BALTIC SEA (Aug. 24, 2022) A U.S. Marine Corps AV-8B Harrier attached to the 22nd Marine Expeditionary Unit (MEU) flies past U.S. Navy Aviation Boatswain’s Mate (Handler) 1st Class Tu N. Chau during flight operations aboard the Wasp-class amphibious assault ship USS Kearsarge (LHD 3), Aug. 24, 2022. The Kearsarge Amphibious Ready Group and embarked 22nd MEU, under the command and control of Task Force 61/2, is on a scheduled deployment in the U.S. Naval Forces Europe area of operations, employed by U.S. 6th Fleet to defend U.S., allied and partner interests.

US Navy Buzzwords

STRAIT OF HORMUZ (Aug. 4, 2021) The Wasp-class amphibious assault ship USS Iwo Jima (LHD 7) transits the Strait of Hormuz, Aug. 4, 2021. Iwo Jima is deployed to the U.S. 5th Fleet area of operations to ensure maritime stability and security in the Central Region, connecting the Mediterranean and the Pacific through the western Indian Ocean and three strategic choke points. (U.S. Navy photo by Seaman Logan Kaczmarek)

USS Wasp

(Oct. 4, 2007) – U.S. Marine Corps MV-22 Ospreys, assigned to Marine Medium Tiltrotor Squadron (VMM) 263, Marine Aircraft Group 29, prepare for flight on the deck of the multipurpose amphibious assault ship USS Wasp (LHD 1). Wasp is on surge deployment to the Middle East carrying the Osprey to its first combat deployment. U.S. Navy photo by Mass Communication Specialist 2nd Class Zachary L. Borden (RELEASED)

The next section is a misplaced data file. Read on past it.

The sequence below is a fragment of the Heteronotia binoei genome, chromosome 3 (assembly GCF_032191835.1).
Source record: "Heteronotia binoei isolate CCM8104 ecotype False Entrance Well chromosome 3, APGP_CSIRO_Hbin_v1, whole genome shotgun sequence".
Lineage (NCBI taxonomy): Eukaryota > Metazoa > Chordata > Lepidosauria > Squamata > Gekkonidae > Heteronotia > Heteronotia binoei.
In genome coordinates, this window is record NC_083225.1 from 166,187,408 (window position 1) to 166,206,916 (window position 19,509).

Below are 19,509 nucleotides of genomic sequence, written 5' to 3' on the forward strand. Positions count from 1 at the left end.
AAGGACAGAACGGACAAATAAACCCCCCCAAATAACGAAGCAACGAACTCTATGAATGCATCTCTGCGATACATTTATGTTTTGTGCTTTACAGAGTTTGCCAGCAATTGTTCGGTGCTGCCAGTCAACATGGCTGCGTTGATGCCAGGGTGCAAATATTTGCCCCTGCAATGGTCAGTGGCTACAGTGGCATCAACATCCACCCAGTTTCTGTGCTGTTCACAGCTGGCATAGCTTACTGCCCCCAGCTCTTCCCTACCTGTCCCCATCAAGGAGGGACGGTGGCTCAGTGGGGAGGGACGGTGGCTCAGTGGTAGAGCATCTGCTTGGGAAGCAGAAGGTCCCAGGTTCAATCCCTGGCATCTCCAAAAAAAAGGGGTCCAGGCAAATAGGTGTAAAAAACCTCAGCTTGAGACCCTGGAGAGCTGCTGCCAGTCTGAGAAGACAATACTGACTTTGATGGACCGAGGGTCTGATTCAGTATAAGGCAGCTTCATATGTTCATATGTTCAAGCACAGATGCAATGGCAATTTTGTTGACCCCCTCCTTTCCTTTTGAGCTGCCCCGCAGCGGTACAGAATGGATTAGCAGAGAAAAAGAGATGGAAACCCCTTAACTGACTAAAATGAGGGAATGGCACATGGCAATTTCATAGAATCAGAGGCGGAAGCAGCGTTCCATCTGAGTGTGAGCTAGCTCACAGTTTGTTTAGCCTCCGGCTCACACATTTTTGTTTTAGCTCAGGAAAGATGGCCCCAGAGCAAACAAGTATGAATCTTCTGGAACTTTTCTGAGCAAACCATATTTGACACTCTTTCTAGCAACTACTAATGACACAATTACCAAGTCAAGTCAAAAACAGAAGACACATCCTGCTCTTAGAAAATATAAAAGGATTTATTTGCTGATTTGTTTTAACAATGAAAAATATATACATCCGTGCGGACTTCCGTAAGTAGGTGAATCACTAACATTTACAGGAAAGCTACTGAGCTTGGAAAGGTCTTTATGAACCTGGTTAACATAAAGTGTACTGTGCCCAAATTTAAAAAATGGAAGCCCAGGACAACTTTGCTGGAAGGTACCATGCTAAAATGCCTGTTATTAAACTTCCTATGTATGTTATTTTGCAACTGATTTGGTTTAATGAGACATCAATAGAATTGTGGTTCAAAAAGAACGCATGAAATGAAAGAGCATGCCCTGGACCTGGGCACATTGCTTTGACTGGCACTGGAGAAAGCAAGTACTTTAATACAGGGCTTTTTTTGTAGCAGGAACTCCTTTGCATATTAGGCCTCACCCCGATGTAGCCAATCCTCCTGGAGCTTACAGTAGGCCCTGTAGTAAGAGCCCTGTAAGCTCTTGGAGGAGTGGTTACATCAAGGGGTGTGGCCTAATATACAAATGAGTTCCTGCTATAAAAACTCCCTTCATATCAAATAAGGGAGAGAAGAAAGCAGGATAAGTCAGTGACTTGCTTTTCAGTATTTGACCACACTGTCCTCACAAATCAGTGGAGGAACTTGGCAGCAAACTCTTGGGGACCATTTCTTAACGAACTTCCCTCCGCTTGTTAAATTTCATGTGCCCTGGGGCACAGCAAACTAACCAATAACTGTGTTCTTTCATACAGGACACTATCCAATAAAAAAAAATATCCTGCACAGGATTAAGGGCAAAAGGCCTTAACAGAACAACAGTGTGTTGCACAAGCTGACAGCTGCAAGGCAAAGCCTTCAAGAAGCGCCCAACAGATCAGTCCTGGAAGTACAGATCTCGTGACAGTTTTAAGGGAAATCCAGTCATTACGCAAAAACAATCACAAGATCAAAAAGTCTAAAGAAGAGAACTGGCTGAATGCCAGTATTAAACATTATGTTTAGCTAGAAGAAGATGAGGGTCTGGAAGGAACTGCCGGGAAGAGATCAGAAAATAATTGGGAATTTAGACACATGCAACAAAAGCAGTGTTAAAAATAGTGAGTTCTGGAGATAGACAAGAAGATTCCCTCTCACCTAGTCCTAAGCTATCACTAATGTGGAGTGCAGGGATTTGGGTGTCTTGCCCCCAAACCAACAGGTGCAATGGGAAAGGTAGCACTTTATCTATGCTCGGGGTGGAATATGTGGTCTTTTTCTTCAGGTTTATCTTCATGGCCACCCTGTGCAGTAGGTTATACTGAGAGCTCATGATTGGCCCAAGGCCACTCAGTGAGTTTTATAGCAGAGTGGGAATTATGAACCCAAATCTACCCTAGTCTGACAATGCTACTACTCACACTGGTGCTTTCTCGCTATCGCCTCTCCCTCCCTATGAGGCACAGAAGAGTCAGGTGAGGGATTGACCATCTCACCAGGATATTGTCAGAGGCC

Harrison Kass is the Senior Defense Editor at 19FortyFive. An attorney, pilot, guitarist, and minor pro hockey player, he joined the US Air Force as a Pilot Trainee but was medically discharged. Harrison holds a BA from Lake Forest College, a JD from the University of Oregon, and an MA from New York University. He lives in Oregon and listens to Dokken. Follow him on Twitter @harrison_kass.

Written By

Harrison Kass is a Senior Defense Editor at 19FortyFive. An attorney, pilot, guitarist, and minor pro hockey player, he joined the US Air Force as a Pilot Trainee but was medically discharged. Harrison has degrees from Lake Forest College, the University of Oregon School of Law, and New York University’s Graduate School of Arts & Sciences. He lives in Oregon and regularly listens to Dokken.